Searching abent-mindedly today for a theory of poetry that will narrow down the focus, shut out so much extraneous para-poetic noise.

Is it only me that hears this? Is it because I'm over 50 & no longer open to new experiences (ala the NPR program on this yesterday)?

My new experiences happen in the process of improvisation within my own way of writing. Pretty narrow, I guess.

My theory may go back to Michael Riffaterre's book, Semiotics of Poetry. By defining poetry as "that which means something other than what it says" (my paraphrase), the theory allows for both 1) a serious motivation to communicate something particular, and 2) a very roundabout and various way of doing it.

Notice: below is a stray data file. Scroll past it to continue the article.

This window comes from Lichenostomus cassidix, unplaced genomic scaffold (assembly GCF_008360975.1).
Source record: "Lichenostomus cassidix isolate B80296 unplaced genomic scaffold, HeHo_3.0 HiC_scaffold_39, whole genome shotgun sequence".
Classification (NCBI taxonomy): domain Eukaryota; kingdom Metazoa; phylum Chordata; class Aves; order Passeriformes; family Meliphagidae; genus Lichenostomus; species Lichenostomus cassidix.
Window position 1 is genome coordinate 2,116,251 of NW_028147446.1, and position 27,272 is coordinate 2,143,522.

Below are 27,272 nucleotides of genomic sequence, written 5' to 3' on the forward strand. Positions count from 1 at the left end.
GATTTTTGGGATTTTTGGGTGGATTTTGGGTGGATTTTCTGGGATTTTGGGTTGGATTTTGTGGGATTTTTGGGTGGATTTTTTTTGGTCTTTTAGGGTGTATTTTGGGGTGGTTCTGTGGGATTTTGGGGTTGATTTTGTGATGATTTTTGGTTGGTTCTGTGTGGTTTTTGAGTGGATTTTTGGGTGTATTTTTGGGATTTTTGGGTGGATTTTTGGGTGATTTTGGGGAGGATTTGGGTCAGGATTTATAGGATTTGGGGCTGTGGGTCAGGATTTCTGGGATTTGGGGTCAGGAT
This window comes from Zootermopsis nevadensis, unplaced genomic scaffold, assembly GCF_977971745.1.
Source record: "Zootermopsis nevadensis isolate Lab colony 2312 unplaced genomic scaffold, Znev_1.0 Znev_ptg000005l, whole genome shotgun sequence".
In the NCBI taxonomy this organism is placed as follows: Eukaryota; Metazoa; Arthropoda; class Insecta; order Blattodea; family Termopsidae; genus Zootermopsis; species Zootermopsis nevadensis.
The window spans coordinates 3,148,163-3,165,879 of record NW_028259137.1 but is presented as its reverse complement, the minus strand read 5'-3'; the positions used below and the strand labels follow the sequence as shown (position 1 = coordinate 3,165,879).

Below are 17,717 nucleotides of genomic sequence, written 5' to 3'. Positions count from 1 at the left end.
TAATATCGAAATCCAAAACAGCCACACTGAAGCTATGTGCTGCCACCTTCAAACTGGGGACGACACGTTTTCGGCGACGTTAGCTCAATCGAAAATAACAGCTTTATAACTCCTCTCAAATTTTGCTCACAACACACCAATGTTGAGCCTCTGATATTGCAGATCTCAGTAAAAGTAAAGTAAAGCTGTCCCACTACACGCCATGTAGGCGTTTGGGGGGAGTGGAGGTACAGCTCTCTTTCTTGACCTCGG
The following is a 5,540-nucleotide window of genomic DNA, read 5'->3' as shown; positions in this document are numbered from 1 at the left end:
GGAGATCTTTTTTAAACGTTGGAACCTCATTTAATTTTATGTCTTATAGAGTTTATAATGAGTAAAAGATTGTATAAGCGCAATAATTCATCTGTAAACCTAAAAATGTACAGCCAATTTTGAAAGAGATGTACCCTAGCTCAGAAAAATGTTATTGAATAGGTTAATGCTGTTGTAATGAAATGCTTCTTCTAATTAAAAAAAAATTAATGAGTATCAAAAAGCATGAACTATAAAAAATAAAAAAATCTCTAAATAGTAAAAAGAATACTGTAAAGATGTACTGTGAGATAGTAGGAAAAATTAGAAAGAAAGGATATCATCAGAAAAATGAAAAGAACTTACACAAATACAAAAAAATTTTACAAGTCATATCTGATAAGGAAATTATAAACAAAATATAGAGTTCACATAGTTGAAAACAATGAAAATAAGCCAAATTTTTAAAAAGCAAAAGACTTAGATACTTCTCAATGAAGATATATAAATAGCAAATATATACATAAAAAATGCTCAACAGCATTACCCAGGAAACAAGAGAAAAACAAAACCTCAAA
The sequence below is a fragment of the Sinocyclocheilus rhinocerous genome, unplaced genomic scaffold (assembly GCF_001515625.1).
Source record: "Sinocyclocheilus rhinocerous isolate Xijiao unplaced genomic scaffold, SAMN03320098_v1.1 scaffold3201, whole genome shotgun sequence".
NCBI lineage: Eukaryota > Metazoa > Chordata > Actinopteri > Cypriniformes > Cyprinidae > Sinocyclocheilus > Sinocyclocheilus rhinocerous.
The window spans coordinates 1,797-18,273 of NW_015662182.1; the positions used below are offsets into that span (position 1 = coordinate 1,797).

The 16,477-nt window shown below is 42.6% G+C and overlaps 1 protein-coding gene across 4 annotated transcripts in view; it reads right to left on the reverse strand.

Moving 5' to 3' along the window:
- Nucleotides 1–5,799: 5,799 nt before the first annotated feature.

Riffaterre opens his book by explaining that this is how poetry achieves its unity : by emphasizing the distinction between significance (the underlying singular communication being made) and meaning (the various mimetic representations the poem provides).

Poetry, for Riffaterre, differs from prose etc. by not trying to be mimetic - in fact "threatening" mimesis. & yet it remains a very intense form of communication : like a code.

This seems like an appropriately narrow "definition" of poetry. & suits my Rest Note Read-Alongs...

No comments: